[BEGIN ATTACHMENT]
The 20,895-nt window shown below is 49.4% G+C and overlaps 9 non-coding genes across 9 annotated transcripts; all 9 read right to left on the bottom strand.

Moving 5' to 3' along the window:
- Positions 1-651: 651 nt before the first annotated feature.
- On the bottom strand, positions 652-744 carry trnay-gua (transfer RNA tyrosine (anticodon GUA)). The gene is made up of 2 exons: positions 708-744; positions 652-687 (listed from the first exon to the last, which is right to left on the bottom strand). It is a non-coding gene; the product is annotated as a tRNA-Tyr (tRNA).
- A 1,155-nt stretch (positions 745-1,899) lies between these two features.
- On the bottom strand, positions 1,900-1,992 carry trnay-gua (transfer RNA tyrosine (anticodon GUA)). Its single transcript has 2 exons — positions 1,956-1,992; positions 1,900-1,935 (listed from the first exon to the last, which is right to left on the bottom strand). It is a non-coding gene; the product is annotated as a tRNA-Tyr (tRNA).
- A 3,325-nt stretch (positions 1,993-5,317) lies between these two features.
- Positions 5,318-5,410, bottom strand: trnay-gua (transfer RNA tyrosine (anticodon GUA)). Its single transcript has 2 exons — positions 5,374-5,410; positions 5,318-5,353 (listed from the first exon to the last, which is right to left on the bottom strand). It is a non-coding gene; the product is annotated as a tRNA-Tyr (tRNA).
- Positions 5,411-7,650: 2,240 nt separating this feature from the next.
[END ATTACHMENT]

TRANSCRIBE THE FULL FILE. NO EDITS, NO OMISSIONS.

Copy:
The 20,895-nt window shown below is 49.4% G+C and overlaps 9 non-coding genes across 9 annotated transcripts; all 9 read right to left on the bottom strand.

Moving 5' to 3' along the window:
- Positions 1-651: 651 nt before the first annotated feature.
- On the bottom strand, positions 652-744 carry trnay-gua (transfer RNA tyrosine (anticodon GUA)). The gene is made up of 2 exons: positions 708-744; positions 652-687 (listed from the first exon to the last, which is right to left on the bottom strand). It is a non-coding gene; the product is annotated as a tRNA-Tyr (tRNA).
- A 1,155-nt stretch (positions 745-1,899) lies between these two features.
- On the bottom strand, positions 1,900-1,992 carry trnay-gua (transfer RNA tyrosine (anticodon GUA)). Its single transcript has 2 exons — positions 1,956-1,992; positions 1,900-1,935 (listed from the first exon to the last, which is right to left on the bottom strand). It is a non-coding gene; the product is annotated as a tRNA-Tyr (tRNA).
- A 3,325-nt stretch (positions 1,993-5,317) lies between these two features.
- Positions 5,318-5,410, bottom strand: trnay-gua (transfer RNA tyrosine (anticodon GUA)). Its single transcript has 2 exons — positions 5,374-5,410; positions 5,318-5,353 (listed from the first exon to the last, which is right to left on the bottom strand). It is a non-coding gene; the product is annotated as a tRNA-Tyr (tRNA).
- Positions 5,411-7,650: 2,240 nt separating this feature from the next.